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Arizona Attorney General Mark Brnovich Talks Coronavirus Enforcement, Privacy

STEVE GOLDSTEIN: But we begin this hour with an update on the coronavirus here in Arizona. The number of cases in the state continues to rise. As of 9 a.m. today, the Arizona Department of Health Services reports 1,413 cases of COVID-19 in our state, with 29 deaths.

LAUREN GILGER: Across the state, schools have closed for the rest of the year, and students and teachers are now trying to navigate online learning. Unemployment claims continue to rise as more and more businesses are forced to let go of employees that they can't pay. And Arizonans are now being ordered by the governor to "stay at home," except for essential outings.

GOLDSTEIN: But  Gov. Ducey's statewide stay-at-home order this week left many people with questions about enforcement. The order, which took effect yesterday at 5 p.m., directs Arizonans to stay home except when they have to leave for essential activities. But it also says no one will be asked to prove their activities are, in fact, essential. So what authority does local law enforcement have here? Attorney General Mark Brnovich has issued an opinion laying out that authority. He's also weighed in on what information government officials can release to the public related to patients who've tested positive for COVID-19. And the attorney general joins us now to tell us more. Mark, good morning.

MARK BRNOVICH: Good morning, Steve. Good morning, Lauren.

GOLDSTEIN: So let's start with enforcement. A lot of people seem to be confused about that right now. Based on your opinion, what penalties could people face if, say, they throw a party with more than 10 people?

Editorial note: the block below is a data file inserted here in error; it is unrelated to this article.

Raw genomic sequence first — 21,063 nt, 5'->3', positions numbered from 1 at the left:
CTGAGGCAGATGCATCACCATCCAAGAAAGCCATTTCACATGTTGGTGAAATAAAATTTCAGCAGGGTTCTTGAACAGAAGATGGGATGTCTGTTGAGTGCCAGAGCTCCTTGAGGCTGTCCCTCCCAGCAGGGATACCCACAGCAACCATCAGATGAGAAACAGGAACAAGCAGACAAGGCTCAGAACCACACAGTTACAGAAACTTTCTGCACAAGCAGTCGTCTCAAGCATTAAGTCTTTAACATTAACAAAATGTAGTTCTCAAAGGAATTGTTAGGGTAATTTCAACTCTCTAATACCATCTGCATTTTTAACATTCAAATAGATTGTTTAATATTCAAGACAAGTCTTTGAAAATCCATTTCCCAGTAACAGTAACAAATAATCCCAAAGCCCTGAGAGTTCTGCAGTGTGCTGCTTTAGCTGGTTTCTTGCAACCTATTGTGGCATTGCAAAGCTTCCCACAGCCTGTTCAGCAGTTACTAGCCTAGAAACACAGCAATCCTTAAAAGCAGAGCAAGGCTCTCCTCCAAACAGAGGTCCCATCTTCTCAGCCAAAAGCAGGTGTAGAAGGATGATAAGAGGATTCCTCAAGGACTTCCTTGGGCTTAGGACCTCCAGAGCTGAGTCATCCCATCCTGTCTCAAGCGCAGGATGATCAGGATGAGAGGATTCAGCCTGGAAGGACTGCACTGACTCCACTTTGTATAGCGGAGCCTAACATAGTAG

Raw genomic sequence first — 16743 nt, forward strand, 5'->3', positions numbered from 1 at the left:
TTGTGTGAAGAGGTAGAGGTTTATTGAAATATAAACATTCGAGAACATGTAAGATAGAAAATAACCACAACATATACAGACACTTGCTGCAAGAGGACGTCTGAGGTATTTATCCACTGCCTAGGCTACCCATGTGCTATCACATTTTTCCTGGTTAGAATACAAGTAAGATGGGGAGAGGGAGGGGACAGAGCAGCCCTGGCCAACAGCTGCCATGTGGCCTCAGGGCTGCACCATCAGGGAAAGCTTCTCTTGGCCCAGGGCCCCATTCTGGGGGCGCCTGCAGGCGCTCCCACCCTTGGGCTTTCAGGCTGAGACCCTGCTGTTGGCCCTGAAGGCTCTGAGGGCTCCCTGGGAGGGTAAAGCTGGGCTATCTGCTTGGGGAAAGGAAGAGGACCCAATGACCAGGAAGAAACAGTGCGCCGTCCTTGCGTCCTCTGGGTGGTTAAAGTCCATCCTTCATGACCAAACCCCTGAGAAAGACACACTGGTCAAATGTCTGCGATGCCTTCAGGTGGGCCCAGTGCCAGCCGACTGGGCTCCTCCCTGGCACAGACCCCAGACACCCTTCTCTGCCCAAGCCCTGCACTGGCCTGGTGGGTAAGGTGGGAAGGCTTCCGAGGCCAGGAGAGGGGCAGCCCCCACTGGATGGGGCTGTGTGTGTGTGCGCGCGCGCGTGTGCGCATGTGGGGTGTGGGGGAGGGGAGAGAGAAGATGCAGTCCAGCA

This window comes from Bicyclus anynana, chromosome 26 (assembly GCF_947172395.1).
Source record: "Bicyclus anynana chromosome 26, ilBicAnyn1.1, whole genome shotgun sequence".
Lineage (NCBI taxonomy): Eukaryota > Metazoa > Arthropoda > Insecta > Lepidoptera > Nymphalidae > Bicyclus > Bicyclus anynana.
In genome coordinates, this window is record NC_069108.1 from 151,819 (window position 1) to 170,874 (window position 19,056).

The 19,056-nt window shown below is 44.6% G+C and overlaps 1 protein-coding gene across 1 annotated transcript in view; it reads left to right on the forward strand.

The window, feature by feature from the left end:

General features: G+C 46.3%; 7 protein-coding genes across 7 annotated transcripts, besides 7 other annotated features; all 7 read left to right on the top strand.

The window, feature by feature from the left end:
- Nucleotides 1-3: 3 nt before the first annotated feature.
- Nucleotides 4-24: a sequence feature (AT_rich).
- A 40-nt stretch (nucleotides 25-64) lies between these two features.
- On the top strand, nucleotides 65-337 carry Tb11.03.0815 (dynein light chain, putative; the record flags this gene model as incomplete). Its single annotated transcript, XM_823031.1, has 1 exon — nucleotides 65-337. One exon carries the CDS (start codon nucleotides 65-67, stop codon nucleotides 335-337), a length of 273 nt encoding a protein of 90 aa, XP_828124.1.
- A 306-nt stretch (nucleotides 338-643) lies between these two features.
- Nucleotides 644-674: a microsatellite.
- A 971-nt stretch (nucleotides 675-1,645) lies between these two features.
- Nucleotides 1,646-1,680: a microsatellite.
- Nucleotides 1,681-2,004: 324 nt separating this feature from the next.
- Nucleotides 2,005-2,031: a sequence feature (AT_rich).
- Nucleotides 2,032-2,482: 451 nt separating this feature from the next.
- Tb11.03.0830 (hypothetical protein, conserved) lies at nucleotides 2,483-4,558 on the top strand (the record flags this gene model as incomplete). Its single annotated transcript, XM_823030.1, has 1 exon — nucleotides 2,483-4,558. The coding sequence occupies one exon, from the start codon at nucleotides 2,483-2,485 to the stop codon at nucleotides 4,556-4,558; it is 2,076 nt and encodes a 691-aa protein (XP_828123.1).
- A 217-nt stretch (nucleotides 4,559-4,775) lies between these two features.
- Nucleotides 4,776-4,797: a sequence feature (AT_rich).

BRNOVICH: Well, Steve, I think part of the reason why there's been some confusion or people have been frustrated is because it feels like about every 48 hours, the goalposts change — or what we're going to do or we're not going to do has changed. And so I think people want some sort of consistency, and they want certainty. And I think that's why several legislators have come to us for legal opinions. The legal opinion that we had just promulgated deals with this issue about what happens for people that are violating orders. And clearly, in Title 26, it allows for local authorities to issue and promulgate regulations and rules dealing with an outbreak. And the statute specifically provides, in ARS 26-317, that if you violate that, you're guilty of a Class 1 misdemeanor.

GILGER: So I spoke with Phoenix Mayor Kate Gallego on The Show yesterday and asked her a similar question about enforcement. She said this may fall to city ordinances or to city laws in order to enforce this, because it seemed unclear at the statewide level. Are you saying that that is something that law enforcement can do statewide?